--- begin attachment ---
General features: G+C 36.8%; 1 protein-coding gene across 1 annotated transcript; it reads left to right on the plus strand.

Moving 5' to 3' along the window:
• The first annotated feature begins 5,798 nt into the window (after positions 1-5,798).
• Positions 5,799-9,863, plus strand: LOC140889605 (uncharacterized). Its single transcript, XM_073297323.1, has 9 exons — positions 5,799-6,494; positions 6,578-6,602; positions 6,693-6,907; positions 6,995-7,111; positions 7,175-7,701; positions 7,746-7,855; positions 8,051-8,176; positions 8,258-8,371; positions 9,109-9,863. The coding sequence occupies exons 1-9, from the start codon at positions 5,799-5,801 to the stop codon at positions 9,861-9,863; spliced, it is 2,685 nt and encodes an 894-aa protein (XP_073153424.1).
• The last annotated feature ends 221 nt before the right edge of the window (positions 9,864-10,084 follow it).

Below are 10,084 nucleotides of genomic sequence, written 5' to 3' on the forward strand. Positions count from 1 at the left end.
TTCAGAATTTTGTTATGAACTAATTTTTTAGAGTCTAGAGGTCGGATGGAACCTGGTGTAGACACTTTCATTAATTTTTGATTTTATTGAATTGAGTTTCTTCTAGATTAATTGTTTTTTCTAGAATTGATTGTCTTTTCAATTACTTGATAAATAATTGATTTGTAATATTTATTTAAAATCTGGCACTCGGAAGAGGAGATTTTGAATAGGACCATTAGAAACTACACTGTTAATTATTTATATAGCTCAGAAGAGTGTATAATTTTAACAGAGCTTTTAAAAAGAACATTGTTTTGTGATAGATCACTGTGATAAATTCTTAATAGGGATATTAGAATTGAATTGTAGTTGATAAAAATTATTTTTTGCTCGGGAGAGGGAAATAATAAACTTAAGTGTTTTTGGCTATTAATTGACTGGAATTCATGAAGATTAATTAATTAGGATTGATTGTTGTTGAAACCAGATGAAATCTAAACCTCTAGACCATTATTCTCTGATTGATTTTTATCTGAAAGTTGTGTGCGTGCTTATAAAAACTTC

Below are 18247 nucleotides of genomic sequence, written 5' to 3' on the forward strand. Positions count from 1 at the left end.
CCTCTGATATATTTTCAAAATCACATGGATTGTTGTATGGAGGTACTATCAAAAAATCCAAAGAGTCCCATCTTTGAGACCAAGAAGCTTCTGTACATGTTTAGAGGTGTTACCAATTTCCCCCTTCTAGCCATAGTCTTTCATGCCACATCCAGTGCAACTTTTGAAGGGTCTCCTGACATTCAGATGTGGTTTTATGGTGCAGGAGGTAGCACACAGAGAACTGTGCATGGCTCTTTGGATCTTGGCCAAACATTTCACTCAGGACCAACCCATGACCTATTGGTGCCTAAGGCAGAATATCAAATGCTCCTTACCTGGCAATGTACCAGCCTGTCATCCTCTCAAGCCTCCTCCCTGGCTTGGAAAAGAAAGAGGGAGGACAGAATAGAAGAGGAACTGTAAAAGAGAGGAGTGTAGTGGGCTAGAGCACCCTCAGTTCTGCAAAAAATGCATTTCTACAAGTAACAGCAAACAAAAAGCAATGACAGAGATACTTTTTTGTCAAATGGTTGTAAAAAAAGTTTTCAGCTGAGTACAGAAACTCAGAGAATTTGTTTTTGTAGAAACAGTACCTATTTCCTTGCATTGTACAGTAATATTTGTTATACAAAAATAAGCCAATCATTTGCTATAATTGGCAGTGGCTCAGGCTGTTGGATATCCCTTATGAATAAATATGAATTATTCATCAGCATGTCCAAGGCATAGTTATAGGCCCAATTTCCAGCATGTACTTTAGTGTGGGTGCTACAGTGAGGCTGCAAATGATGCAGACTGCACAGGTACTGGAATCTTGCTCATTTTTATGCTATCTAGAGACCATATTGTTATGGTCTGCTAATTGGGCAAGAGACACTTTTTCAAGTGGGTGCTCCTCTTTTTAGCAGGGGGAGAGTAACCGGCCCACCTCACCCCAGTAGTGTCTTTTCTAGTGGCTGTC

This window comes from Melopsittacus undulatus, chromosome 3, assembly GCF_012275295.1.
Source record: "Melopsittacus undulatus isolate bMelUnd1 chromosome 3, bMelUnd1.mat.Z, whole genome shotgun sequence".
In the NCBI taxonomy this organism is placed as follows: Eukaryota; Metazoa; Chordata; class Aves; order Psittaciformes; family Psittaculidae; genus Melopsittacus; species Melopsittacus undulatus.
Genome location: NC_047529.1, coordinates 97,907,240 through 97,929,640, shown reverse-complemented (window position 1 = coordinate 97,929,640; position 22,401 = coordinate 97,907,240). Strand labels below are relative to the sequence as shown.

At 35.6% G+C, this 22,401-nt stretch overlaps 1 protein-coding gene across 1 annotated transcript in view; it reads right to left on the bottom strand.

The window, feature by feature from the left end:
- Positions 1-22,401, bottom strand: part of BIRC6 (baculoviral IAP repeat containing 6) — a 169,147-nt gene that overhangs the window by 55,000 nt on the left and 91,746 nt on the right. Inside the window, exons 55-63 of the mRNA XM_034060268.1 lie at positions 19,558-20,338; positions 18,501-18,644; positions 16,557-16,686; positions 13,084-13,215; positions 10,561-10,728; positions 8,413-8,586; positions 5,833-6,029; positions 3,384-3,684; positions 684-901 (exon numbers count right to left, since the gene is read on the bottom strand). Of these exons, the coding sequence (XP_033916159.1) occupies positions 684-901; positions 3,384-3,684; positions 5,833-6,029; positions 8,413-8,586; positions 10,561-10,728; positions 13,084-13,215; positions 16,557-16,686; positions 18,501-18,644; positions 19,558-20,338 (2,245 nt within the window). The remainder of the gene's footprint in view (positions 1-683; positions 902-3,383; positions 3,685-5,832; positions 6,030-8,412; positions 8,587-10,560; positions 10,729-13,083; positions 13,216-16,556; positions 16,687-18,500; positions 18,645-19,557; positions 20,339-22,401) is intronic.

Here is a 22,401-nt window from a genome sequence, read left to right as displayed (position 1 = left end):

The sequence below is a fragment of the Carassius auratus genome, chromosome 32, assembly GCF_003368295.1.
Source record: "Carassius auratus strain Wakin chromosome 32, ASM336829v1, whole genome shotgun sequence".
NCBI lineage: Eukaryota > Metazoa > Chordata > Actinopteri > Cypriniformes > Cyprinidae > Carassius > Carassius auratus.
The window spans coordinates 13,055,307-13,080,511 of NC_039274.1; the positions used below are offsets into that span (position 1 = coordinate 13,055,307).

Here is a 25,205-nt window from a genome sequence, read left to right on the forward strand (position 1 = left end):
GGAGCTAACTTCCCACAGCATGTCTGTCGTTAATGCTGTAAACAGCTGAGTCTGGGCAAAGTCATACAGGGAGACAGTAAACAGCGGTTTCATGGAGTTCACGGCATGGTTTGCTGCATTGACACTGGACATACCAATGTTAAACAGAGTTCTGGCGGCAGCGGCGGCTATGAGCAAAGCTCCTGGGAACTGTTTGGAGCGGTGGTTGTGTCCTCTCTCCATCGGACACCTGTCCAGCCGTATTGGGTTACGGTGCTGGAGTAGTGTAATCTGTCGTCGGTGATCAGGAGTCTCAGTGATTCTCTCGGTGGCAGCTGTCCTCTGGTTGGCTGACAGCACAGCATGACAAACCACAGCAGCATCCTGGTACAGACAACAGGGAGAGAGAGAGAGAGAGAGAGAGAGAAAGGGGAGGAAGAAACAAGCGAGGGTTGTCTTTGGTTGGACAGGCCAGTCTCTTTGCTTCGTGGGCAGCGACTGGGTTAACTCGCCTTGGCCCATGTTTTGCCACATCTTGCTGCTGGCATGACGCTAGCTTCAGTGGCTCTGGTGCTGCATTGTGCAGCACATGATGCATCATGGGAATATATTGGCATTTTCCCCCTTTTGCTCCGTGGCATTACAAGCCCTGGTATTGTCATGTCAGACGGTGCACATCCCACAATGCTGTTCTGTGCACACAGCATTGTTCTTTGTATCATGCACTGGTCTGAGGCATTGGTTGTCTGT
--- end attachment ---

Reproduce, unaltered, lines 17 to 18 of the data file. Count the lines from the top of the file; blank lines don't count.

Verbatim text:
Here is a 22,401-nt window from a genome sequence, read left to right as displayed (position 1 = left end):

The sequence below is a fragment of the Carassius auratus genome, chromosome 32, assembly GCF_003368295.1.